Paul Mannu of Cello Health Insight says that politicians opening their pre-election cheque books can’t put the NHS where it needs to be – but pharma can play a major role in doing so.
Intellectual think tanks such as the Kings Fund make clear that the days of the heroic single-handed doctor remain, but are disappearing in favour of expert teams – including the empowered patient. These views are echoed by NHS England’s ‘The NHS belongs to the people’, where patients are given greater control and personalised healthcare planning: ‘No decision about me, without me’.
Much like spending pledges, controversial statements will always find page-space in our newspapers. When Prof Sir Bruce Keogh, Medical Director of NHS England, suggested that hospitals could learn from Tesco, he was met with predictable howls of protest from physicians. Yet he makes a valid point that the NHS is stuck in the past when it comes to being a purveyor of modern services.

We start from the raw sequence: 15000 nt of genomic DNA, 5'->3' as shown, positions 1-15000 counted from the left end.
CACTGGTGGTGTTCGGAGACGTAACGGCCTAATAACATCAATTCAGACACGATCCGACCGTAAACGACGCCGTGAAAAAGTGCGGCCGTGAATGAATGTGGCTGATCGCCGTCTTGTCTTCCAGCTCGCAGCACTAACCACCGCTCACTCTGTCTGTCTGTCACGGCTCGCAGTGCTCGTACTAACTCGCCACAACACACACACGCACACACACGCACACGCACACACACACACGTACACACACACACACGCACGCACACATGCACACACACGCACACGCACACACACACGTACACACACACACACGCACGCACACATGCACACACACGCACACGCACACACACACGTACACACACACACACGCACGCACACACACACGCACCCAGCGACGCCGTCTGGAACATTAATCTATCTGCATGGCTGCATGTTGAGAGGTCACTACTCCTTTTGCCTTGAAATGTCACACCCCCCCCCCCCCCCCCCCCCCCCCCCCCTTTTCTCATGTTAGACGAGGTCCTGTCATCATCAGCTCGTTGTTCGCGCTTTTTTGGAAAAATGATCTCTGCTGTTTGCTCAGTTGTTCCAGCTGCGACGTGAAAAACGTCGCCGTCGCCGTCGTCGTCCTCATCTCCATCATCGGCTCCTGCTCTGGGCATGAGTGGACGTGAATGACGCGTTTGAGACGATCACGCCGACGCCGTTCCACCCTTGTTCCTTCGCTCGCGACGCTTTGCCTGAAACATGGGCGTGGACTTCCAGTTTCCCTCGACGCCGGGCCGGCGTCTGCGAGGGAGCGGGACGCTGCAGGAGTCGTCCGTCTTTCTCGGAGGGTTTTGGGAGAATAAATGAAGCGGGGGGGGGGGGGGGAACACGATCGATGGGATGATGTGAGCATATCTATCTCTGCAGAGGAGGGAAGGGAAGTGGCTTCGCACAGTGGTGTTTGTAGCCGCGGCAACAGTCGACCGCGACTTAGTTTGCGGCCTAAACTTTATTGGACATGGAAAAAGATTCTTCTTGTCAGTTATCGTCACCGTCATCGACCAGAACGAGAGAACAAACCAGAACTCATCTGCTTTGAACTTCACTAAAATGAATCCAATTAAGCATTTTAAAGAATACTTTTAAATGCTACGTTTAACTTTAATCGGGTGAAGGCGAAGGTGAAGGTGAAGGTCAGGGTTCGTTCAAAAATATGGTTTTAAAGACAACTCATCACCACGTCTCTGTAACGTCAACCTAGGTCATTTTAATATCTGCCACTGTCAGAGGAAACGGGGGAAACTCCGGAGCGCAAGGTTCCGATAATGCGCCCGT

Nowhere does attitudinal change need to happen more than in the area of using technology. 56% of us now use online banking – unthinkable a few years ago. Yet a similar change has not materialised within the NHS. Fortunately, this is an area where pharma can play a part, but only if pharma itself accepts that its role in the NHS also needs to change.
Changing the NHS is never easy. Partly, that is because of the esteem in which it is held in the UK: as a British institution, it is second only to the Queen – there is a sense that you can’t knock it. It is so fundamentally ingrained in our cultural identity, that challenging it becomes very difficult.